```October 22

* Algorithm for determining if L(G) is empty

Recall our method of determining if a nonterminal A is useful.
We check if 1) S =>* A and
2) A =>* w

Use the second test here.

If S does not generate w for any w, then L(G) is empty.
If S =>* w then L(G) is not empty.

* Algorithm for determining if L(G) is finite

Given G, construct G' in CNF with no useless symbols such that, except
perhaps for e, L(G) = L(G').

Construct graph, vertices labeled with variables of G' and an edge from
vertex A to vertex B iff there exists C s.t. A -> BC or A -> CB
is a production.

L(G) is finite iff the graph has no directed cycles.

S -> AB
A -> BC
B -> b
C -> BD | BB
D -> a | b

Graph has no cycles, so L(G) is finite.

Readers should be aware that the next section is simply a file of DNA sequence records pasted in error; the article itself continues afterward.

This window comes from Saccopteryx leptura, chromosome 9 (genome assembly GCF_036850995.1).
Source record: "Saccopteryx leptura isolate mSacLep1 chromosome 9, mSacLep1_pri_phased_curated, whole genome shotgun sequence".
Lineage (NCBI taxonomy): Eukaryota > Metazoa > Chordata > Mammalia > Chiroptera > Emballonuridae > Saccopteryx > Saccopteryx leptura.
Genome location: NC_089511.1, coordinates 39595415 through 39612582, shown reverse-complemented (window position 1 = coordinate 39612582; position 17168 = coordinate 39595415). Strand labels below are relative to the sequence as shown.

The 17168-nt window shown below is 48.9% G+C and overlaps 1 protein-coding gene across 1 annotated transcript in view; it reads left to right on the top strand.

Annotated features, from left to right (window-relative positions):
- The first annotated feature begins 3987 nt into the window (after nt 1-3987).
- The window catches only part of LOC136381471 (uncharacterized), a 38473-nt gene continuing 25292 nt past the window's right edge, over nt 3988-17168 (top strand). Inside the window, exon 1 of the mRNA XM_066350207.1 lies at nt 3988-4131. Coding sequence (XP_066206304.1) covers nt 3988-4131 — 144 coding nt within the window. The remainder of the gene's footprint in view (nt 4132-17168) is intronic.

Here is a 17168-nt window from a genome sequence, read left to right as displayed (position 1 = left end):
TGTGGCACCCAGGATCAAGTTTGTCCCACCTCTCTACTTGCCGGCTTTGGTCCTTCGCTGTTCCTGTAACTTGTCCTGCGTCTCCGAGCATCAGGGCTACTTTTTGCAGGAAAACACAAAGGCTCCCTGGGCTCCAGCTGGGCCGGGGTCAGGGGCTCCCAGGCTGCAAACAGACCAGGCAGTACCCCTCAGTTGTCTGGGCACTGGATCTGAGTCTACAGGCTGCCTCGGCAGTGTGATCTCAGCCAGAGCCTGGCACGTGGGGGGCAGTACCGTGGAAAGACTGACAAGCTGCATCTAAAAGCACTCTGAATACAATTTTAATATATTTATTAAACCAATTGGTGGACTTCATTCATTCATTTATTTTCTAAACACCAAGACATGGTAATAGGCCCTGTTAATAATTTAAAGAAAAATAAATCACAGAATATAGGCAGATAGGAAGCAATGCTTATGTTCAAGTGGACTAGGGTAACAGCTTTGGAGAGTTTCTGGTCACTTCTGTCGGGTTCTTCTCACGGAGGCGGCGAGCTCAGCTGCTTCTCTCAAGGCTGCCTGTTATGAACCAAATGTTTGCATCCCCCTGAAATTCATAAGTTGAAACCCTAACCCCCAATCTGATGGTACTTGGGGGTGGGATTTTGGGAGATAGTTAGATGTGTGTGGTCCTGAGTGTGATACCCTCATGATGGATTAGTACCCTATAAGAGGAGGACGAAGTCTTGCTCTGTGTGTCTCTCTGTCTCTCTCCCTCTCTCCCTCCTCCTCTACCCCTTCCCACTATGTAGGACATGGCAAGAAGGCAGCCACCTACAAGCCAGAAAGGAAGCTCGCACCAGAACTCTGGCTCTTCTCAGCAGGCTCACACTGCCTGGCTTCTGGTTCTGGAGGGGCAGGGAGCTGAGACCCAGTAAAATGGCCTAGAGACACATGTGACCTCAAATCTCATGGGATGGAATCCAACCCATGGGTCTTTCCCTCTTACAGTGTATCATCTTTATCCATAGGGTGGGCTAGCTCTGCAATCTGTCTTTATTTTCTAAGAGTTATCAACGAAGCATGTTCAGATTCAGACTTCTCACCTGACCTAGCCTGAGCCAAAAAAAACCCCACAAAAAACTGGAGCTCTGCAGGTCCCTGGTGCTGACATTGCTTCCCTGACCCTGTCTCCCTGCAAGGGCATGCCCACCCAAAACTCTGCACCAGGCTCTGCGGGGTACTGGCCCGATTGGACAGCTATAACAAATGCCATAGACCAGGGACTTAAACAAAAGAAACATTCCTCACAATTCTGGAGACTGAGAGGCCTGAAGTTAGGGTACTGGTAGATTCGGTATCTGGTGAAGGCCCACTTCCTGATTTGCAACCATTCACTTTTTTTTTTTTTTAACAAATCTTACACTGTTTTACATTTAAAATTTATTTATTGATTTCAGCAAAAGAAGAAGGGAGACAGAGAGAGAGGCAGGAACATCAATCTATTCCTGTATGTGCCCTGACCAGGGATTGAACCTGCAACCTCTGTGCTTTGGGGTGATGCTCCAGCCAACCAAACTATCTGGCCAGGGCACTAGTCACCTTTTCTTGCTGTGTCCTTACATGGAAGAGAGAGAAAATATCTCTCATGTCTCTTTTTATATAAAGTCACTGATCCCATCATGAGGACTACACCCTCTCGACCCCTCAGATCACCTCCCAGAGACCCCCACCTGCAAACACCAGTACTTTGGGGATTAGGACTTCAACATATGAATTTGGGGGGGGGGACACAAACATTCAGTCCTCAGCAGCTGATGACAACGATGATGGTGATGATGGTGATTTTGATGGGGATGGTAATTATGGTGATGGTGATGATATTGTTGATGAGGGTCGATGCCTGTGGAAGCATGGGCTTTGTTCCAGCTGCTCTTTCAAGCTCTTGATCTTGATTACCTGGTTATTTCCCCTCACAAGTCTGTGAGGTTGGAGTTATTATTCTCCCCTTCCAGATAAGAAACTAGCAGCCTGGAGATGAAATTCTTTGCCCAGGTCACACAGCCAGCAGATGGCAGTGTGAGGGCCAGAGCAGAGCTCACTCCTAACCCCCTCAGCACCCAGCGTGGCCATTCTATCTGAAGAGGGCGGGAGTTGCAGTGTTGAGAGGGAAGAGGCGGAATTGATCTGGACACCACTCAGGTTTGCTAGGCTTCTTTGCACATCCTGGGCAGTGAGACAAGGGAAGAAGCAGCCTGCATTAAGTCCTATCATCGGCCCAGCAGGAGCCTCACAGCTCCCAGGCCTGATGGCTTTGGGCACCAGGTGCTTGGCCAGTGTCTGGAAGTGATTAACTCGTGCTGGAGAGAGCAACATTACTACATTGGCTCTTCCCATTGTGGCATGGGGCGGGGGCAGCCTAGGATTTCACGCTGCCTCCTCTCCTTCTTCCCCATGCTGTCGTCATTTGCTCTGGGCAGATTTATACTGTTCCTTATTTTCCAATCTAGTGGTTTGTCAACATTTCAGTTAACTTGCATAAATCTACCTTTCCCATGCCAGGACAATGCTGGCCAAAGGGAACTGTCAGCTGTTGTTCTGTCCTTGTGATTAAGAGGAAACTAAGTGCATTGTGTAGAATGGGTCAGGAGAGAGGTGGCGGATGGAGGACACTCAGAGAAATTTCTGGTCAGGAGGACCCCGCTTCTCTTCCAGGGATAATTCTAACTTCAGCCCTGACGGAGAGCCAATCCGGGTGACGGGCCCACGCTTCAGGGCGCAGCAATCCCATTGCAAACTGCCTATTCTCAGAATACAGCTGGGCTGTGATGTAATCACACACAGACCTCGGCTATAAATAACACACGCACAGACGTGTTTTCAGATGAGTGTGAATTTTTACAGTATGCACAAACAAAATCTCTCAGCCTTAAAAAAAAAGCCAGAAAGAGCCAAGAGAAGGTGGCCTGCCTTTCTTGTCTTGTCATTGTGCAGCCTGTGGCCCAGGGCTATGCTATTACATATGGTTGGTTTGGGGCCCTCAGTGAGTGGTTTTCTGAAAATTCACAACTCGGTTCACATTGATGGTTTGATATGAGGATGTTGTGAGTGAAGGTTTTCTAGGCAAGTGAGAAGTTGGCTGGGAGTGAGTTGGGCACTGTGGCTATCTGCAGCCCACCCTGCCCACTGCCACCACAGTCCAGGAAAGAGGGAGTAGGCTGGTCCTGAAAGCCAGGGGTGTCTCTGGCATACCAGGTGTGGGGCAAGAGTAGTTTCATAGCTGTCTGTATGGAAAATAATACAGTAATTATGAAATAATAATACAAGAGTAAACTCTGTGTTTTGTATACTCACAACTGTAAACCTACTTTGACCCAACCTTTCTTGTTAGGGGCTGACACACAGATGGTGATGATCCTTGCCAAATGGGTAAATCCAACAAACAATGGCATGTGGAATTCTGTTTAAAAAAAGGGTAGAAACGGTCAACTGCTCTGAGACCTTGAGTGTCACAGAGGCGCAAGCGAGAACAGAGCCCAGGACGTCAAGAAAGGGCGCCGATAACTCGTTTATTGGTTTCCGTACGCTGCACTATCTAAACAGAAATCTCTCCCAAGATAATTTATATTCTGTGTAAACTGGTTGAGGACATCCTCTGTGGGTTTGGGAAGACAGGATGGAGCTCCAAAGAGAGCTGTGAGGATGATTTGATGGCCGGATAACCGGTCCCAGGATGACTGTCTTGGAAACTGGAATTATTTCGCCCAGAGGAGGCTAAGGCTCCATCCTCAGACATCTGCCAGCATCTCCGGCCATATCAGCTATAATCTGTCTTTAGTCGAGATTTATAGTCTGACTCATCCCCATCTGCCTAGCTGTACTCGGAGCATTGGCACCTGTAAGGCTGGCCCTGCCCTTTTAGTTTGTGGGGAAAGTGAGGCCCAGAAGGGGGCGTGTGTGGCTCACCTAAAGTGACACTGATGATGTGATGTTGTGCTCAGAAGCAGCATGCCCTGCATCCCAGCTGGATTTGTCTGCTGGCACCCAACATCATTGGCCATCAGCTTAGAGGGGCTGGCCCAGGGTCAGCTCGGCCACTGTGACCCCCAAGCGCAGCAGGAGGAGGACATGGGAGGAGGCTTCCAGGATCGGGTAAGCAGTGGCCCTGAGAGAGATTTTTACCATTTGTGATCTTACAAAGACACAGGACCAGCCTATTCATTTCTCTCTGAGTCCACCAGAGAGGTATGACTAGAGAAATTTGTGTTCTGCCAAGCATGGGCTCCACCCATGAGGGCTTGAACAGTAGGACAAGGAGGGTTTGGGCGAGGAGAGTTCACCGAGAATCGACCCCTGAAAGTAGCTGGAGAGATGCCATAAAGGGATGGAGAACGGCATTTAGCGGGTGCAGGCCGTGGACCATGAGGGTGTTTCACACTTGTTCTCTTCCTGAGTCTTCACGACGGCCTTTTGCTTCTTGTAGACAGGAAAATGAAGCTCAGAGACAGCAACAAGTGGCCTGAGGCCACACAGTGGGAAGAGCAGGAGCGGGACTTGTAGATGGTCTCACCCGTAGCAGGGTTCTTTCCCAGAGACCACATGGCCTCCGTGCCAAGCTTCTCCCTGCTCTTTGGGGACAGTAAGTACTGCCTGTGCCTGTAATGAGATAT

If D -> AB is added, there is a cycle A -> C -> D -> A and the
language is infinite.

The cycle corresponds to the production sequence

A -> BC -> BBD -> BBAB

Thus A =>* (BB)^i A B^i forall i >= 0

No symbols are useless, so B =>* w1 and A =>* w2, w1, w2 in Sigma*.
S =>* AB =>* (BB)^i A B^i B forall i >= 0
=>* (w1 w1)^i w2 w1^i w1^i, so there is an infinite number of words in L.

* Algorithm for determining if w in L(G)

O(n^3) algorithm, where n = |w| and G is fixed.

For each nonterminal A and each substring w_{ij} (beginning at position i and
having length j - if w = a1 a2 ... an then w_{ij} = ai ... a{i+j-1})
determine if A =>* w_{ij}

If forall i, j, and forall A in V, we can decide if A =>* w_{ij},
Then we can decide if w in L(G) by checking if S =>* w_{1n}.

Use notes pages 118 - 120
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